The U.S. Geological Survey recorded an earthquake late Friday with a preliminary magnitude of 7.1 about 11 miles from Ridgecrest in the Mojave desert and 123 north of Los Angeles. The earthquake is just one day after a, and Friday's quake was along the same fault lines.
Mark Ghilarducci, director of the California Office of Emergency Services, said there were "significant" reports of fires, mostly as the result of gas leaks and line breaks in Ridgecrest. There were also reports of water main breaks. Power and communication are both out.
Trona, a small community of about 2,000, had reports of building collapses, power outages and gas leaks. The town was cut off due to a rock slide, residents told the Los Angeles Times.
Ridgecrest Mayor Peggy Breeden said there were residents who were "sleeping outside tonight." The quake struck at 8:19 p.m., according to the USGS.
"We're asking everyone to drive safely, be careful and watch for these people and understand – we are doing the very best we can," Breeden said. "It is not an impossible task to take care of all of this but it will be a longer task than we thought the other day."
Highway 178 through the Kern River Canyon was closed due to rock slides, California Highway Patrol in Bakersfield tweeted.
The Red Cross was still operating a shelter in Ridgecrest at 100 W. California Ave. providing services to those in need following the quake on Saturday morning, CBS Los Angeles reported.
Gov. Gavin Newsom said he had requested a Presidential Emergency Declaration, CBS Los Angeles reported.
Neighboring San Bernardino County tweeted just before midnight that there were no quake-related fires in that county.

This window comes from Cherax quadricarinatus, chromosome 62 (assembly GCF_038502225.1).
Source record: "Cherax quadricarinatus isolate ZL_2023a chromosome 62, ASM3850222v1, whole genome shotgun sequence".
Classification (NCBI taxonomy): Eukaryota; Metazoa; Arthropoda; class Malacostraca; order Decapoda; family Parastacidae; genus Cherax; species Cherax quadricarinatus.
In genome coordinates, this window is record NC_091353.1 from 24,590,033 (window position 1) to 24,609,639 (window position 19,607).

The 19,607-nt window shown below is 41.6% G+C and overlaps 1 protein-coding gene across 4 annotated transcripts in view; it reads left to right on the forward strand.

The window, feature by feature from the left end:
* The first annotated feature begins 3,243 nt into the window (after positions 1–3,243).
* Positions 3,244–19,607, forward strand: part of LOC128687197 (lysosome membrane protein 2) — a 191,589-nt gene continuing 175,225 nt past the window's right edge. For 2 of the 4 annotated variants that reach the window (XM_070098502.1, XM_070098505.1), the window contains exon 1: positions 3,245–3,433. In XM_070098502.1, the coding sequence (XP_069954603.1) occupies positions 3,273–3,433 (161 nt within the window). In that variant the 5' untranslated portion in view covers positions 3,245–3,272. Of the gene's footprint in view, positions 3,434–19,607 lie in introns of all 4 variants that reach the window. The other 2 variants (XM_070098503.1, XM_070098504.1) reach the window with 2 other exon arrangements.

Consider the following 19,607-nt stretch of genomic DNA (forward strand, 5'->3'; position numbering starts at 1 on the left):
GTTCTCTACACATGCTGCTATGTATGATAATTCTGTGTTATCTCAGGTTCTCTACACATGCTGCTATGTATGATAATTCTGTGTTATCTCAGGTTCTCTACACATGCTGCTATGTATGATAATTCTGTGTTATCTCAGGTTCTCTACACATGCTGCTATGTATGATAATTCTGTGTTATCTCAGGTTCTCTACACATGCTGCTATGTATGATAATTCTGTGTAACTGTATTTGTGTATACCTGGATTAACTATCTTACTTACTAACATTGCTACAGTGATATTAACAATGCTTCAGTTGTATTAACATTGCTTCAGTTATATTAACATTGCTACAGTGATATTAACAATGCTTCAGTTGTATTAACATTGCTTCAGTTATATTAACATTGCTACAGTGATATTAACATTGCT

The quake shook downtown Los Angeles, and the Los Angeles Fire Department reported "localized" power outages in the city as well as downed wires. There was no major damage to infrastructure identified, the LAFD tweeted.
The quake was felt as far away as Las Vegas and Mexico, the USGS said.
Like Thursday's quake, a series of videos of lights swinging, water in pools sloshing and things falling off shelves filled social media platforms.
since Thursday's earthquake.
Thursday's quake is now known as a "foreshock" when an aftershock is larger than the originally quake. Lucy Jones of California Institute of Technology's seismology lab said in a press conference Friday that a magnitude 6 aftershock would be "not surprising."
"This is an earthquake sequence — it will be ongoing," Jones said.
As of 10:30 p.m. PT, there were two aftershocks above a 5.0 magnitude, 16 above a 4.0 magnitude and over 50 above a 3.0 magnitude.
The probability of another 6 magnitude is over 50%, Jones said. There is as high as an 11 percent chance there will be another 7 magnitude quake.
A tsunami warning is not expected. This is the strongest earthquake recorded in the area in over 20 years.